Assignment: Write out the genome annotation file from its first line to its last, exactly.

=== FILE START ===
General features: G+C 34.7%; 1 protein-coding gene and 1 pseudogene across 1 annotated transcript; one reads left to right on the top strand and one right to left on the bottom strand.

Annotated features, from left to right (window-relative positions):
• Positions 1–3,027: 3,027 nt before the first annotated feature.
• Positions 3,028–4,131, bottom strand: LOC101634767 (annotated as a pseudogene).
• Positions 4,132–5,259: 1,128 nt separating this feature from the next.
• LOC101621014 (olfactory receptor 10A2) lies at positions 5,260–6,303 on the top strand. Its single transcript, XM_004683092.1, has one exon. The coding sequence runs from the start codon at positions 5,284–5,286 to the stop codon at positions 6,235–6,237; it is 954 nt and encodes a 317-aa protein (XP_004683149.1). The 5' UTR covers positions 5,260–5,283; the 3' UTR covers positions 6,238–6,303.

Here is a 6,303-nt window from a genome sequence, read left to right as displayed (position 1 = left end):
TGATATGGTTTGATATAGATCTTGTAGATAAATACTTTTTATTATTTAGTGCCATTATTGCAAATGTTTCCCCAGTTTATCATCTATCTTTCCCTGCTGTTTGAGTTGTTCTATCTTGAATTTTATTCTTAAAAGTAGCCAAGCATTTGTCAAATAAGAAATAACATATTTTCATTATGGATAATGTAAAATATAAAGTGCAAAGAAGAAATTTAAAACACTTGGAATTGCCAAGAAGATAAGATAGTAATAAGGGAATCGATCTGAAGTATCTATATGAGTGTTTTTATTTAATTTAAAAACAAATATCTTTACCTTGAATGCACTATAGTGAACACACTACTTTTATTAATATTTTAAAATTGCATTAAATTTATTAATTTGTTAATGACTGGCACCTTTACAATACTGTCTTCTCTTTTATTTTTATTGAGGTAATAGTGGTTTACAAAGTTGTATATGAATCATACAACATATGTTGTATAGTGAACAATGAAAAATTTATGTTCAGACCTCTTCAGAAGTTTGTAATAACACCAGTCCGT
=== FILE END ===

General features: G+C 34.7%; 1 protein-coding gene and 1 pseudogene across 1 annotated transcript; one reads left to right on the top strand and one right to left on the bottom strand.

Annotated features, from left to right (window-relative positions):
• Positions 1–3,027: 3,027 nt before the first annotated feature.
• Positions 3,028–4,131, bottom strand: LOC101634767 (annotated as a pseudogene).
• Positions 4,132–5,259: 1,128 nt separating this feature from the next.
• LOC101621014 (olfactory receptor 10A2) lies at positions 5,260–6,303 on the top strand. Its single transcript, XM_004683092.1, has one exon. The coding sequence runs from the start codon at positions 5,284–5,286 to the stop codon at positions 6,235–6,237; it is 954 nt and encodes a 317-aa protein (XP_004683149.1). The 5' UTR covers positions 5,260–5,283; the 3' UTR covers positions 6,238–6,303.

Here is a 6,303-nt window from a genome sequence, read left to right as displayed (position 1 = left end):
TGATATGGTTTGATATAGATCTTGTAGATAAATACTTTTTATTATTTAGTGCCATTATTGCAAATGTTTCCCCAGTTTATCATCTATCTTTCCCTGCTGTTTGAGTTGTTCTATCTTGAATTTTATTCTTAAAAGTAGCCAAGCATTTGTCAAATAAGAAATAACATATTTTCATTATGGATAATGTAAAATATAAAGTGCAAAGAAGAAATTTAAAACACTTGGAATTGCCAAGAAGATAAGATAGTAATAAGGGAATCGATCTGAAGTATCTATATGAGTGTTTTTATTTAATTTAAAAACAAATATCTTTACCTTGAATGCACTATAGTGAACACACTACTTTTATTAATATTTTAAAATTGCATTAAATTTATTAATTTGTTAATGACTGGCACCTTTACAATACTGTCTTCTCTTTTATTTTTATTGAGGTAATAGTGGTTTACAAAGTTGTATATGAATCATACAACATATGTTGTATAGTGAACAATGAAAAATTTATGTTCAGACCTCTTCAGAAGTTTGTAATAACACCAGTCCGT